Wherever You Go, There You Are (book)

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Fundamentally mindfulness is a simple concept. Its power lies in its practice and its applications. Mindfulness means paying attention in a particular way: on purpose, in the present moment, and nonjudgmentally. This kind of attention nurtures greater awareness, clarity, and acceptance of present-moment reality. It wakes us up to the fact that our lives unfold only in moments. If we are not fully present for many of those moments, we may not only miss what is most valuable in our lives but also fail to realize the richness and the depth of our possibilities for growth, and transformation.



From the Buddhist perspective, our ordinary waking state of consciousness is seen as being severely limited and limiting, resembling in many respects an extended dream rather than wakefulness. Meditation helps us wake up from this sleep of automaticity and unconsciousness, thereby making it possible for us to live our lives with access to the full spectrum of our conscious and unconscious possibilities.

Try reminding yourself from time to time: “This is it.” See if there is anything at all that it cannot be applied to. Remind yourself that acceptance of the present moment has nothing to do with resignation in the face of what is happening. It simply means a clear acknowledgment that what is happening is happening.

Henry David Thoreau’s two years at Walden Pond were above all a personal experiment in mindfulness. He chose to put his life on the line in order to revel in the wonder and simplicity of present moments. But you don’t have to go out of your way or find someplace special to practice mindfulness. It is sufficient to make a little time in your life for stillness and what we call non-doing, and then tune in to your breathing.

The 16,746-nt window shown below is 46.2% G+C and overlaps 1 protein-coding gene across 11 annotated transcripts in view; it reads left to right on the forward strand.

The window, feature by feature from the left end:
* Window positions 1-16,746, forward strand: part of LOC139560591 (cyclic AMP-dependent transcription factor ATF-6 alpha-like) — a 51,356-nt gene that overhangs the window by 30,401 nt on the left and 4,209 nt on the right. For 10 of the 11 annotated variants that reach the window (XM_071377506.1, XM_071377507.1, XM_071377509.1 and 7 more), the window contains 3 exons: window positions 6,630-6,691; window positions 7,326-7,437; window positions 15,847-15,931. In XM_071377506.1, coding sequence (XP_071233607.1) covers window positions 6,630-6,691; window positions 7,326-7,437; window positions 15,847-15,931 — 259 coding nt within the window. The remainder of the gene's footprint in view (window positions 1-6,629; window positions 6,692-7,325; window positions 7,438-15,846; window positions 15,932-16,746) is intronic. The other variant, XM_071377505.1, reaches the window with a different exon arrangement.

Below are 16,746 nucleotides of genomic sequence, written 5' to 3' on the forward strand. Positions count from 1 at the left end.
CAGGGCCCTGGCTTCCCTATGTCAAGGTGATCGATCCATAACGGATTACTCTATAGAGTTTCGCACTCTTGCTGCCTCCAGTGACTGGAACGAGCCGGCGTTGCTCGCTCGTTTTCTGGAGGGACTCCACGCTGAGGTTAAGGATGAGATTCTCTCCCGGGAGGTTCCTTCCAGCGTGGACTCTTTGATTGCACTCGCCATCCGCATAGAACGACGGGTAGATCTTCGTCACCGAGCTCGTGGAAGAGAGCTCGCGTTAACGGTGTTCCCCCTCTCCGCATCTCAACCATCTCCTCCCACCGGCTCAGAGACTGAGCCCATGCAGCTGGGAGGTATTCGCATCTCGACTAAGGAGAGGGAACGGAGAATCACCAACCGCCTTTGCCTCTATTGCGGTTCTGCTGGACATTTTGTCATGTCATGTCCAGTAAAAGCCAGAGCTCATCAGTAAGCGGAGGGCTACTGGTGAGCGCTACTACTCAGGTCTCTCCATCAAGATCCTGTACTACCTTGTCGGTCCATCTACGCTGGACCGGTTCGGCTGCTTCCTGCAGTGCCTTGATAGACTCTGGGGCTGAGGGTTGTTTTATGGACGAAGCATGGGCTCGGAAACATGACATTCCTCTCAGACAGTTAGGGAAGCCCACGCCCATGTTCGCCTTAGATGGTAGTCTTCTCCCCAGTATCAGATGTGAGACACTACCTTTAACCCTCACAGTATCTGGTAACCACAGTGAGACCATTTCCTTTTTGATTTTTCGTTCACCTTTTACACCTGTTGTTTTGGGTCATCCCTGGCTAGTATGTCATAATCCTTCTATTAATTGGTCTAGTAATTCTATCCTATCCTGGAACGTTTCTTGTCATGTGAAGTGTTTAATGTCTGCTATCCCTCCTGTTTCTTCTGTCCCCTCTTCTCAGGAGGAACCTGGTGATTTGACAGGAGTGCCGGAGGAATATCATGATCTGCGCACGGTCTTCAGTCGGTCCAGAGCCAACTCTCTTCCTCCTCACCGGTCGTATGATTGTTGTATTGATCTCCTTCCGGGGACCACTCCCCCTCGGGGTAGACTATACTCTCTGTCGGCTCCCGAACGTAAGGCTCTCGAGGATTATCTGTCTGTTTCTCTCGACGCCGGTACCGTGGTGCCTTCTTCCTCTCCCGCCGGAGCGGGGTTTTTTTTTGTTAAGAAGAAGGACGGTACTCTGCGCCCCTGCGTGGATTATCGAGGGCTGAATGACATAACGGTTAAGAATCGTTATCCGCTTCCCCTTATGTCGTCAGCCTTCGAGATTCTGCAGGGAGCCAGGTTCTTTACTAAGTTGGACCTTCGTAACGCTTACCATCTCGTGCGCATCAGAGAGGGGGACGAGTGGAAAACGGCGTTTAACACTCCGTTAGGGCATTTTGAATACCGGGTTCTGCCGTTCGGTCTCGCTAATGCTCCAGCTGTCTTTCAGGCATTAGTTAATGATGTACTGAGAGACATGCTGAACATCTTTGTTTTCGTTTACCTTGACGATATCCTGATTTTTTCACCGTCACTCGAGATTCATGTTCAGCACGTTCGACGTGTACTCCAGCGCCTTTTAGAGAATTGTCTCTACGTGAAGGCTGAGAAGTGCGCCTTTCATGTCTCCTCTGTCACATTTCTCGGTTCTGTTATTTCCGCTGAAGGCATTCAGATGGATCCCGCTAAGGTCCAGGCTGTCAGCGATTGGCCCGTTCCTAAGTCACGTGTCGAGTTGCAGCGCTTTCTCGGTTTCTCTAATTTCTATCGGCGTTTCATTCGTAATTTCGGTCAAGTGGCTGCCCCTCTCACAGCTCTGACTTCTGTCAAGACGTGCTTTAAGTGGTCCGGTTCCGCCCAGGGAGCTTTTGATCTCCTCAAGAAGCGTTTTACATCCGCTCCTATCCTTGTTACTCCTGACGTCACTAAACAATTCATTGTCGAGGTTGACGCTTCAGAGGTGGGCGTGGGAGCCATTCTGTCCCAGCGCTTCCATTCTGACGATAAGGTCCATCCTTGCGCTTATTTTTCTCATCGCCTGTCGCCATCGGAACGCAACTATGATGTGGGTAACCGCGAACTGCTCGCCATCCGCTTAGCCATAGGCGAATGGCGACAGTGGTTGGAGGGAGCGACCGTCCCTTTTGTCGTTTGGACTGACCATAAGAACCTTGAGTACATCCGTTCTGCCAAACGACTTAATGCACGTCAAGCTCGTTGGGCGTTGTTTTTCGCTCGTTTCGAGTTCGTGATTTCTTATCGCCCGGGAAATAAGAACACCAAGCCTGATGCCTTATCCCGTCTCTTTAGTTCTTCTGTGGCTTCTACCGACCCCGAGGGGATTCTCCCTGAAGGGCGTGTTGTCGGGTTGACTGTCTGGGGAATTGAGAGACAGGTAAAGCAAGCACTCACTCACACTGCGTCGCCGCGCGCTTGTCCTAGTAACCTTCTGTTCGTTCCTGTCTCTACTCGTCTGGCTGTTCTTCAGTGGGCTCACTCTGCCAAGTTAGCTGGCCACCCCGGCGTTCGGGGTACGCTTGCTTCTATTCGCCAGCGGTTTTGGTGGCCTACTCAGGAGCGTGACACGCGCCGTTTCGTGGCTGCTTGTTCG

So, mindfulness will not conflict with any beliefs or traditions — religious or for that matter scientific — nor is it trying to sell you anything, especially not a new belief system or ideology. It is simply a practical way to be more in touch with the fullness of your being through a systematic process of self-observation, self-inquiry, and mindful action. There is nothing cold, analytical, or unfeeling about it. The overall tenor of mindfulness is gentle, appreciative, and nurturing. Another way to think of it would be “heartfulness.”

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